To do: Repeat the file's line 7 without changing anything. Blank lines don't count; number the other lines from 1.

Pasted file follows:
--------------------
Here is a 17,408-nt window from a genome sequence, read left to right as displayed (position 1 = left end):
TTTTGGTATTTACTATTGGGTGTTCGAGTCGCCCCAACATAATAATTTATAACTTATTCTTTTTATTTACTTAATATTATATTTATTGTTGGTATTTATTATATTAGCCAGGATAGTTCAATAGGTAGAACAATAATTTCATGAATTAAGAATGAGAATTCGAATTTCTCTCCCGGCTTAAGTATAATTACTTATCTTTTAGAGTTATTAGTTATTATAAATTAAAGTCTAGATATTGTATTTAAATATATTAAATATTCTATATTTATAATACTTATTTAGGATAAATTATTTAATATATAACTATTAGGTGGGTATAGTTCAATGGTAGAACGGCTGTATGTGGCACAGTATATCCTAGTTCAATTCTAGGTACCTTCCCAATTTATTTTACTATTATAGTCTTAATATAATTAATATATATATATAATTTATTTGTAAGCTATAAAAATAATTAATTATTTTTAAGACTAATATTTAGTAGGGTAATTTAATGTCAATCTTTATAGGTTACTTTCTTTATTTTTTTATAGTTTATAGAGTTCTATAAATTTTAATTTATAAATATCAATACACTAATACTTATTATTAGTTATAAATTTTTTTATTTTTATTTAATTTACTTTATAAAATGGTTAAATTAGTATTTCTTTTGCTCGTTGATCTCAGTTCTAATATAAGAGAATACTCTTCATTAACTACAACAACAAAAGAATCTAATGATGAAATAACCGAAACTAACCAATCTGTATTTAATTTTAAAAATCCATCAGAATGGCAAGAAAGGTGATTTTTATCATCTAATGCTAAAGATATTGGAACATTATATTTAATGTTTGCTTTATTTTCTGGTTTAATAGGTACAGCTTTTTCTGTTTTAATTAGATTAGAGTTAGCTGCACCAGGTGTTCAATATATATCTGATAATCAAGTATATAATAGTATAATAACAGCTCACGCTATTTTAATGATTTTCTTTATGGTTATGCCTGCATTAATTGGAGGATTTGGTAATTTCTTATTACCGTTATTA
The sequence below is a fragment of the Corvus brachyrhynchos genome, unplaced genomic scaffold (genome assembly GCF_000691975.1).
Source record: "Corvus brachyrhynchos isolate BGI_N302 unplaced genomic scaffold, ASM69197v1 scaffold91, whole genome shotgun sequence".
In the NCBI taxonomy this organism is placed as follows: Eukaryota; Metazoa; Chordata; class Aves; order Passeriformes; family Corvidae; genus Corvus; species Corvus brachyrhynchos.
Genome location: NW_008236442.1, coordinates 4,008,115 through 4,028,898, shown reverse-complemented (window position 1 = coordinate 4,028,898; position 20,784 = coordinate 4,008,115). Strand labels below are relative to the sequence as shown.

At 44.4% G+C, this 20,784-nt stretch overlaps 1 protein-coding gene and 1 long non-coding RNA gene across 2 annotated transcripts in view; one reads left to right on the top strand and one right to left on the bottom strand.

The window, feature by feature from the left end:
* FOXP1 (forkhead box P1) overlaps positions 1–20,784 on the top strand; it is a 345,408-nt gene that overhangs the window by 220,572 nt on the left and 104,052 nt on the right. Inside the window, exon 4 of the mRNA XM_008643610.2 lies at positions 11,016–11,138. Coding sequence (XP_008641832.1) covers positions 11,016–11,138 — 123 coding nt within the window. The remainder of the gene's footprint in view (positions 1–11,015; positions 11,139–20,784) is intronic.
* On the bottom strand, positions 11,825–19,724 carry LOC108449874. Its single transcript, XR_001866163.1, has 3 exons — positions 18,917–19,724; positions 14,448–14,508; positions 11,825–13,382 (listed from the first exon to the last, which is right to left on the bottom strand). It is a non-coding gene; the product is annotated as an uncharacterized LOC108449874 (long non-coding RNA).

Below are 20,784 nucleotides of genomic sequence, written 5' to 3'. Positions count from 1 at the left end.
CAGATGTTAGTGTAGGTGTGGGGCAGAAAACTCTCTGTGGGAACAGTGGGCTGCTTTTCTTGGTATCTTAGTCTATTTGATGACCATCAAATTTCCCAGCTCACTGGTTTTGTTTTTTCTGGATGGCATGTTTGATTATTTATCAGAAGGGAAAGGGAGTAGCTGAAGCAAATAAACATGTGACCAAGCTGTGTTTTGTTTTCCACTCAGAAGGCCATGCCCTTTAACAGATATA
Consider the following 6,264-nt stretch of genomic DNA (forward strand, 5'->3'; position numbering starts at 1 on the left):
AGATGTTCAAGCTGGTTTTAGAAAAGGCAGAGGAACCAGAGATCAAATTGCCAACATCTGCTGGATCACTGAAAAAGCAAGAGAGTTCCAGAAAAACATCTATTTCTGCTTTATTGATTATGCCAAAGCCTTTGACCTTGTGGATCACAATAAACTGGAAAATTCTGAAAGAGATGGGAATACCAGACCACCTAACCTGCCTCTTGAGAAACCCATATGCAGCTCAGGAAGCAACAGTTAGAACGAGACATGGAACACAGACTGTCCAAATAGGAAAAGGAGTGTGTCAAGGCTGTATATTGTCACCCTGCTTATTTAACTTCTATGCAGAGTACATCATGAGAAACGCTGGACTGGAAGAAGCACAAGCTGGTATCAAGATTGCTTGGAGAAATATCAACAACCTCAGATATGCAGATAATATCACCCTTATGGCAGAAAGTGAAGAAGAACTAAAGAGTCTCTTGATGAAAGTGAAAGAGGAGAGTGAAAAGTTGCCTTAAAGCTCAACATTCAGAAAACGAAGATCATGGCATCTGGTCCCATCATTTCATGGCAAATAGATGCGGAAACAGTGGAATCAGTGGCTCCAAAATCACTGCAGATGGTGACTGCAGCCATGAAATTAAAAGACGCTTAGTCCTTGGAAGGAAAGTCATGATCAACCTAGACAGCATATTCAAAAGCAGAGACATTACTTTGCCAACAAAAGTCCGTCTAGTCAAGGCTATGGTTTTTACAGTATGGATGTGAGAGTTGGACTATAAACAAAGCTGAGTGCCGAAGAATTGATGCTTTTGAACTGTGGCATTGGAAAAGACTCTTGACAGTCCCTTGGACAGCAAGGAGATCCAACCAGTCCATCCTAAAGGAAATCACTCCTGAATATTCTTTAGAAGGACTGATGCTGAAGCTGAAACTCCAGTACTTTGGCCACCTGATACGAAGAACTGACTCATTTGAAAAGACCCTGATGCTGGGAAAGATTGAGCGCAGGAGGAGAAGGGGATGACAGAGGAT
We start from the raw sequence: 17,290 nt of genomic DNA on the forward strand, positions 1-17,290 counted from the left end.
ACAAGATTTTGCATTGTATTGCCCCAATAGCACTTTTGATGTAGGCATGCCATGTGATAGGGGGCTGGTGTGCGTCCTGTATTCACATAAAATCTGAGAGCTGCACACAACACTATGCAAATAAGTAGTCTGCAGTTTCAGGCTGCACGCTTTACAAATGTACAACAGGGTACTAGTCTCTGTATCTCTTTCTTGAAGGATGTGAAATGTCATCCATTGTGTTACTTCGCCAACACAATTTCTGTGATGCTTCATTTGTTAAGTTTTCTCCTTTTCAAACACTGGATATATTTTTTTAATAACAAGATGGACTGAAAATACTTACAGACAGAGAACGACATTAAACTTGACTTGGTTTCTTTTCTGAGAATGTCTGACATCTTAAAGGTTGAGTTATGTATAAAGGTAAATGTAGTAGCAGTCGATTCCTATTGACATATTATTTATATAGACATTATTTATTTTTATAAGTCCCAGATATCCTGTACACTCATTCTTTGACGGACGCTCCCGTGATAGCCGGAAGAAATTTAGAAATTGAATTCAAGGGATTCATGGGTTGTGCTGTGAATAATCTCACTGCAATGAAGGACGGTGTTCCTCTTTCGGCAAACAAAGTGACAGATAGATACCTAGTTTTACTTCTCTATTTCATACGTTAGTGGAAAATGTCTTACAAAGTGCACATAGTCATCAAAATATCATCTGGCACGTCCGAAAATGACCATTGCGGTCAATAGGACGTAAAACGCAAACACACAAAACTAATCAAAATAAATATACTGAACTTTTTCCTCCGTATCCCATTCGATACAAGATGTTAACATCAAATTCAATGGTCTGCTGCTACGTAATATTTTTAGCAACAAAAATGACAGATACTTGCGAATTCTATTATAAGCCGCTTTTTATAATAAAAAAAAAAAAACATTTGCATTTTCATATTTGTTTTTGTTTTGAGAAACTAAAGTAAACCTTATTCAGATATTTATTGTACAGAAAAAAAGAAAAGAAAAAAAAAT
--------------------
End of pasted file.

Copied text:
At 44.4% G+C, this 20,784-nt stretch overlaps 1 protein-coding gene and 1 long non-coding RNA gene across 2 annotated transcripts in view; one reads left to right on the top strand and one right to left on the bottom strand.